Recent climate change on the Antarctic Peninsula is well documented [1-5], with warming, alongside increases in precipitation, wind strength, and melt season length [1, 6, 7], driving environmental change [8, 9]. However, meteorological records mostly began in the 1950s, and paleoenvironmental datasets that provide a longer-term context to recent climate change are limited in number and often from single sites  and/or discontinuous in time [10, 11]. Here we use moss bank cores from a 600-km transect from Green Island (65.3°S) to Elephant Island (61.1°S) as paleoclimate archives sensitive to regional temperature change, moderated by water availability and surface microclimate [12, 13]. Mosses grow slowly, but cold temperatures minimize decomposition, facilitating multi-proxy analysis of preserved peat . Carbon isotope discrimination (Δ(13)C) in cellulose indicates the favorability of conditions for photosynthesis . Testate amoebae are representative heterotrophs in peatlands [16-18], so their populations are an indicator of microbial productivity . Moss growth and mass accumulation rates represent the balance between growth and decomposition . Analyzing these proxies in five cores at three sites over 150 years reveals increased biological activity over the past ca. 50 years, in response to climate change. We identified significant changepoints in all sites and proxies, suggesting fundamental and widespread changes in the terrestrial biosphere. The regional sensitivity of moss growth to past temperature rises suggests that terrestrial ecosystems will alter rapidly under future warming, leading to major changes in the biology and landscape of this iconic region-an Antarctic greening to parallel well-established observations in the Arctic .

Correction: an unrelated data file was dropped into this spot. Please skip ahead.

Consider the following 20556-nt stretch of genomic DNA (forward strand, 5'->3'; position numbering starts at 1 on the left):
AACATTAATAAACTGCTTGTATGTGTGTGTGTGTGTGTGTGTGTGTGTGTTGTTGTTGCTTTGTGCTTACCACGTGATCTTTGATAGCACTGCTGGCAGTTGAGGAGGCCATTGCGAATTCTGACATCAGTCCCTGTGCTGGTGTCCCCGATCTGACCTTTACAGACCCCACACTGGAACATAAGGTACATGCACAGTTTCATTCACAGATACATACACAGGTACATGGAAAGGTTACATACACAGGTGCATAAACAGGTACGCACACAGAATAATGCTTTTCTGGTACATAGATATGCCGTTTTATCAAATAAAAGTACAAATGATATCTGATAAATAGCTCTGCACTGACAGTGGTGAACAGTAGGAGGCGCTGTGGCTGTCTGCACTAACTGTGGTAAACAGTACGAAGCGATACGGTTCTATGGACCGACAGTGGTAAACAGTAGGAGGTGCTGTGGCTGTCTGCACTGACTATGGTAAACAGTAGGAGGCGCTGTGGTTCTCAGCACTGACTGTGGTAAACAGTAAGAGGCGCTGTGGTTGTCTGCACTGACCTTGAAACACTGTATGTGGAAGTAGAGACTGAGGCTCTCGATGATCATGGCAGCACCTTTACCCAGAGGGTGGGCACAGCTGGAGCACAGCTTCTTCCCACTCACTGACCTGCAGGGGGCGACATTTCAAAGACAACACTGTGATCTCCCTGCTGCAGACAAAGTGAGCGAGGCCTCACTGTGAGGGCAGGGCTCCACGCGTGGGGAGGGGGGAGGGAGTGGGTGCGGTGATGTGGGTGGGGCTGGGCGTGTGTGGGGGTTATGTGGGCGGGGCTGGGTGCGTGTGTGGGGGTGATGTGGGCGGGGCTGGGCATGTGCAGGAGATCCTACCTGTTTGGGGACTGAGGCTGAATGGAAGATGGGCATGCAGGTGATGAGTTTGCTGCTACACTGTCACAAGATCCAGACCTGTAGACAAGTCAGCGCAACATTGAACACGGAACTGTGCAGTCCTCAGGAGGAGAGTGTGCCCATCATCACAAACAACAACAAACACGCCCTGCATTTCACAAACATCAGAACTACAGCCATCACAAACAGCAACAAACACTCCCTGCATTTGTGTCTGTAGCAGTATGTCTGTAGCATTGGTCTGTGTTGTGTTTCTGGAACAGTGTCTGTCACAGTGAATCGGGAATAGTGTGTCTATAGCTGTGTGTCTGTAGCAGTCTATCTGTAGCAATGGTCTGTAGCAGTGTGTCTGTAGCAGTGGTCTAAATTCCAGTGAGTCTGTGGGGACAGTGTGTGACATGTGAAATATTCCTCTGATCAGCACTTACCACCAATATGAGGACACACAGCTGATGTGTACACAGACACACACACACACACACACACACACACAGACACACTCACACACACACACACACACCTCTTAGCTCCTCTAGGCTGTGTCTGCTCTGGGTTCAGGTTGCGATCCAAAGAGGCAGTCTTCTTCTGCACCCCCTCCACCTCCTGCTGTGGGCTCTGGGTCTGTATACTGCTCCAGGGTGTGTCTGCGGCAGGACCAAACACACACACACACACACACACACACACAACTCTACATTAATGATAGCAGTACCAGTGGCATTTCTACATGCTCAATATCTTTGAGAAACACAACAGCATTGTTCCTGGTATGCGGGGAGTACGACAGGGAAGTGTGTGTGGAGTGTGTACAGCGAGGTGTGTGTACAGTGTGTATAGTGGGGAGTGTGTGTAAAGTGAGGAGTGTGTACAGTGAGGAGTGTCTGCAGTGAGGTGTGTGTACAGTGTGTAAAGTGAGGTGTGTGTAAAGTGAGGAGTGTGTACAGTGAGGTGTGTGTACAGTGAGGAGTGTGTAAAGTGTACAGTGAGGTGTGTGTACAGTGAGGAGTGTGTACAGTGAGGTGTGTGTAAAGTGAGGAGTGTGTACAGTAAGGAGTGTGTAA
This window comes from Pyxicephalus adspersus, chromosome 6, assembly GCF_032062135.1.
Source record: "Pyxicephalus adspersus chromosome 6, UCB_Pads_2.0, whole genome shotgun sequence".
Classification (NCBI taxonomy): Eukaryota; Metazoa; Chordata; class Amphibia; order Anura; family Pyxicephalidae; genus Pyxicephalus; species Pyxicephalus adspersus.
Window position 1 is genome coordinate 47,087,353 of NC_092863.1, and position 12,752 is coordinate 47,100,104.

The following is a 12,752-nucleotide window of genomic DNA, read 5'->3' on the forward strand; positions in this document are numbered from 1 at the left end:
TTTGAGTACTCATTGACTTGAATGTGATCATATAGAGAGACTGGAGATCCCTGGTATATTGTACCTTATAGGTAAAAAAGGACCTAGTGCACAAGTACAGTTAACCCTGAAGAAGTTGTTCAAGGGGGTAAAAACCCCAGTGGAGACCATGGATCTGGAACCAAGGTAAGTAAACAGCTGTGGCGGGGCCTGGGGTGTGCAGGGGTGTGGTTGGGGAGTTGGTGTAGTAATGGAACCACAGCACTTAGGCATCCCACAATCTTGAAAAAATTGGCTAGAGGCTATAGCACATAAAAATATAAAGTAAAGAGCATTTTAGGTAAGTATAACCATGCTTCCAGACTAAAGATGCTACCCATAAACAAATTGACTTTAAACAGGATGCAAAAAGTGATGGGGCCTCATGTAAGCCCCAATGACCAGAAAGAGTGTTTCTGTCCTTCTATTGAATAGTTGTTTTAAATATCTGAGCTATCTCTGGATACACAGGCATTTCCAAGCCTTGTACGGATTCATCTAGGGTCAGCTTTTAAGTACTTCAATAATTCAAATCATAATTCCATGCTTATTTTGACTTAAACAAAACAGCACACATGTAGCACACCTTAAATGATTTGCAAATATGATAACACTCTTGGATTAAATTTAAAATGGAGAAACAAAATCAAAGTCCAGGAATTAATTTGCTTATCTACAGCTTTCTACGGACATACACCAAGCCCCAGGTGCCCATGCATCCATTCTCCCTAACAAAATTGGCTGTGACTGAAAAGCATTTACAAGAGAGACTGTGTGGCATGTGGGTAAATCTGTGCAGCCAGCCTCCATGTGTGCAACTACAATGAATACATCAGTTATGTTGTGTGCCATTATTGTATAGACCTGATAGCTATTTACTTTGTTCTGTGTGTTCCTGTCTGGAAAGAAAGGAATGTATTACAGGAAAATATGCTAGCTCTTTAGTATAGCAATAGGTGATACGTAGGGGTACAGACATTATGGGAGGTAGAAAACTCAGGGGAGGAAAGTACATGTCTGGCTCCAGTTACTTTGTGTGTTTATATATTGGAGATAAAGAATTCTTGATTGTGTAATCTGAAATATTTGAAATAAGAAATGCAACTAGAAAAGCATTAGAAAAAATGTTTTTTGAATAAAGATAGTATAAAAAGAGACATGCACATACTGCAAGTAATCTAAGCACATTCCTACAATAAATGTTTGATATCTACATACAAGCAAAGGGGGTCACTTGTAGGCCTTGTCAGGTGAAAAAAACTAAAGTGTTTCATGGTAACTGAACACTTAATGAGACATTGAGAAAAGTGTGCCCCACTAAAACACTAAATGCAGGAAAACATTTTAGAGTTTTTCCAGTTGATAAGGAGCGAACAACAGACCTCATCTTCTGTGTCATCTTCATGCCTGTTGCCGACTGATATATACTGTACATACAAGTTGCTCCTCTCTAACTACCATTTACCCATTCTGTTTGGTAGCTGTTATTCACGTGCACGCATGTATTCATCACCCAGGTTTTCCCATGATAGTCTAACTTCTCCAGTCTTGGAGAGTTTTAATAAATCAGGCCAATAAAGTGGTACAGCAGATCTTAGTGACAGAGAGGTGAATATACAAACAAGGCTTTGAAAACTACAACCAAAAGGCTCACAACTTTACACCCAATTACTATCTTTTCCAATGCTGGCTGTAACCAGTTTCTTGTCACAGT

Although studies have provided estimates of premature deaths attributable to either heat or cold in selected countries, none has so far offered a systematic assessment across the whole temperature range in populations exposed to different climates. We aimed to quantify the total mortality burden attributable to non-optimum ambient temperature, and the relative contributions from heat and cold and from moderate and extreme temperatures.
Stories of g-tummo meditators mysteriously able to dry wet sheets wrapped around their naked bodies during a frigid Himalayan ceremony have intrigued scholars and laypersons alike for a century. Study 1 was conducted in remote monasteries of eastern Tibet with expert meditators performing g-tummo practices while their axillary temperature and electroencephalographic (EEG) activity were measured. Study 2 was conducted with Western participants (a non-meditator control group) instructed to use the somatic component of the g-tummo practice (vase breathing) without utilization of meditative visualization. Reliable increases in axillary temperature from normal to slight or moderate fever zone (up to 38.3°C) were observed among meditators only during the Forceful Breath type of g-tummo meditation accompanied by increases in alpha, beta, and gamma power. The magnitude of the temperature increases significantly correlated with the increases in alpha power during Forceful Breath meditation. The findings indicate that there are two factors affecting temperature increase. The first is the somatic component which causes thermogenesis, while the second is the neurocognitive component (meditative visualization) that aids in sustaining temperature increases for longer periods. Without meditative visualization, both meditators and non-meditators were capable of using the Forceful Breath vase breathing only for a limited time, resulting in limited temperature increases in the range of normal body temperature. Overall, the results suggest that specific aspects of the g-tummo technique might help non-meditators learn how to regulate their body temperature, which has implications for improving health and regulating cognitive performance.